I then asked him about the adjacent mystery room which was in a state of disrepair and not open to the public. He very kindly led me into this chamber and explained that it had been the Duke’s study but that now it was used to store foodstuffs when catered events were held in the apartments. As with the bedroom and the Presence Chamber the study looked out across Clock Court through Tudor style stone mullioned windows. I say Tudor style because the sash windows added by the Georgians were replaced with Tudor windows by the Victorians. The wooden shutters by contrast looked to be Georgian.Queen’s House at Greenwich, which had later been cu down and placed in the Blenheim Saloon at MarlboroughHouse. Another painting depicted the family of the first Duke of Buckingham. The Duke had been a favourite of both King James I and his son Charles I. He was far from being a favourite with Parliament, who tried to have him impeached. Charles I saved Buckingham by dissolving Parliament but the king could not protect his friend from a successful assassination attempt in 1628 a year after the family portrait had been commissioned.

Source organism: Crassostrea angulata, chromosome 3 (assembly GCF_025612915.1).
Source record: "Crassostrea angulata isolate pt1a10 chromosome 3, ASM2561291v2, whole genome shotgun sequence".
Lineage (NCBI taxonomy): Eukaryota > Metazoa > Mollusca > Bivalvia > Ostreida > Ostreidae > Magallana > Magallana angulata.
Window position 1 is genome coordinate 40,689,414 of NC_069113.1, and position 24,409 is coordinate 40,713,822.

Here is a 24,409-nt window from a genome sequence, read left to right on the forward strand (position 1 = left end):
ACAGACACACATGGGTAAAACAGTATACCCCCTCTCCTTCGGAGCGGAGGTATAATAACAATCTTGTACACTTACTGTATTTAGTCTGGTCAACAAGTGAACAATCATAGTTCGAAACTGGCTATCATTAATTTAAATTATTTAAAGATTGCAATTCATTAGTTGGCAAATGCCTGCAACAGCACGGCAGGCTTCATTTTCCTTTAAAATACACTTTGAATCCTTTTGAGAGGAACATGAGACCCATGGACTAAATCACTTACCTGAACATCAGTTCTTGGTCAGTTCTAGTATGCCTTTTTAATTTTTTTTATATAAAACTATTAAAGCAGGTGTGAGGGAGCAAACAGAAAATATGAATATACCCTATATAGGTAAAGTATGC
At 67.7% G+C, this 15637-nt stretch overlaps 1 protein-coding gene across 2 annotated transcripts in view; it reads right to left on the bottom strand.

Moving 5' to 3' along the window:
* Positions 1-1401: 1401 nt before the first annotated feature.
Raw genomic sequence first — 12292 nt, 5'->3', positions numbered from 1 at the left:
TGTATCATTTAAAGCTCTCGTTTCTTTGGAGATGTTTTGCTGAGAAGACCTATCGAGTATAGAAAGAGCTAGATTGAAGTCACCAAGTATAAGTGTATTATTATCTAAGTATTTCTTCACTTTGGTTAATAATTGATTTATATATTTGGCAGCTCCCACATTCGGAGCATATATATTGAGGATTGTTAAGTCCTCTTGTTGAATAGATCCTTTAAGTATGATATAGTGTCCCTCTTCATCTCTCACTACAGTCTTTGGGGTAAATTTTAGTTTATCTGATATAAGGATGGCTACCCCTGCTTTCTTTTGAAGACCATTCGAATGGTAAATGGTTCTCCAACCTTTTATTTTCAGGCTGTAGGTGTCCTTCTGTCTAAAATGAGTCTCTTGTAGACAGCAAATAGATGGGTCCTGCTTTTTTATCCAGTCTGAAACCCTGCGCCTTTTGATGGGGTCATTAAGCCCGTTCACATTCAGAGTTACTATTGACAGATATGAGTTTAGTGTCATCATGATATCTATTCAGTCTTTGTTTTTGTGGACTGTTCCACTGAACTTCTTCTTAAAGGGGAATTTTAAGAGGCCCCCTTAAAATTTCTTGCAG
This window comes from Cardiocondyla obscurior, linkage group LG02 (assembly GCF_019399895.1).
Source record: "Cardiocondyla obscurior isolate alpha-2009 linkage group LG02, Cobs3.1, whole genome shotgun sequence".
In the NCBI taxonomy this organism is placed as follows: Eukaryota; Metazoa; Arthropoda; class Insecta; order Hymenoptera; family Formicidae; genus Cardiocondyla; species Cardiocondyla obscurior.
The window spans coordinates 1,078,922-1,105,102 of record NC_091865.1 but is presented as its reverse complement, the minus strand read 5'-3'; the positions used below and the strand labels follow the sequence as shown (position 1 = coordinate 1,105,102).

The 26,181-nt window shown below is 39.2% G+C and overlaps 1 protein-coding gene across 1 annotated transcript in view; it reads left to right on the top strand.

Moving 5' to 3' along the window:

The Prince’s Withdrawing Room, the walls of which were hung with a red silk damask, had the grandest marble fireplace of all. It was decorated with carved grapes, pears, Grecian urns and garlands of flowers. In the Duke’s day he would have been provided with the only armchair in the room. Everyone else would have used stools to emphasize their more lowly status. More paintings lined the walls including a self-portrait of Artemisia Gentileschi, the talented daughter of Orazio. I once tried to overlay an image of the Partridge’s mother on to that of Artemisia for a Christmas card. The angle of Artemisia’s head in the painting proved too problematic to replicate successfully and I abandoned the idea.
I was rather pleased I had made the effort to explore the first of the Georgian Rooms in more detail. Had I not done so I might never have discovered the extant Tudor door. I shall return to the subject of the Georgian Rooms anon.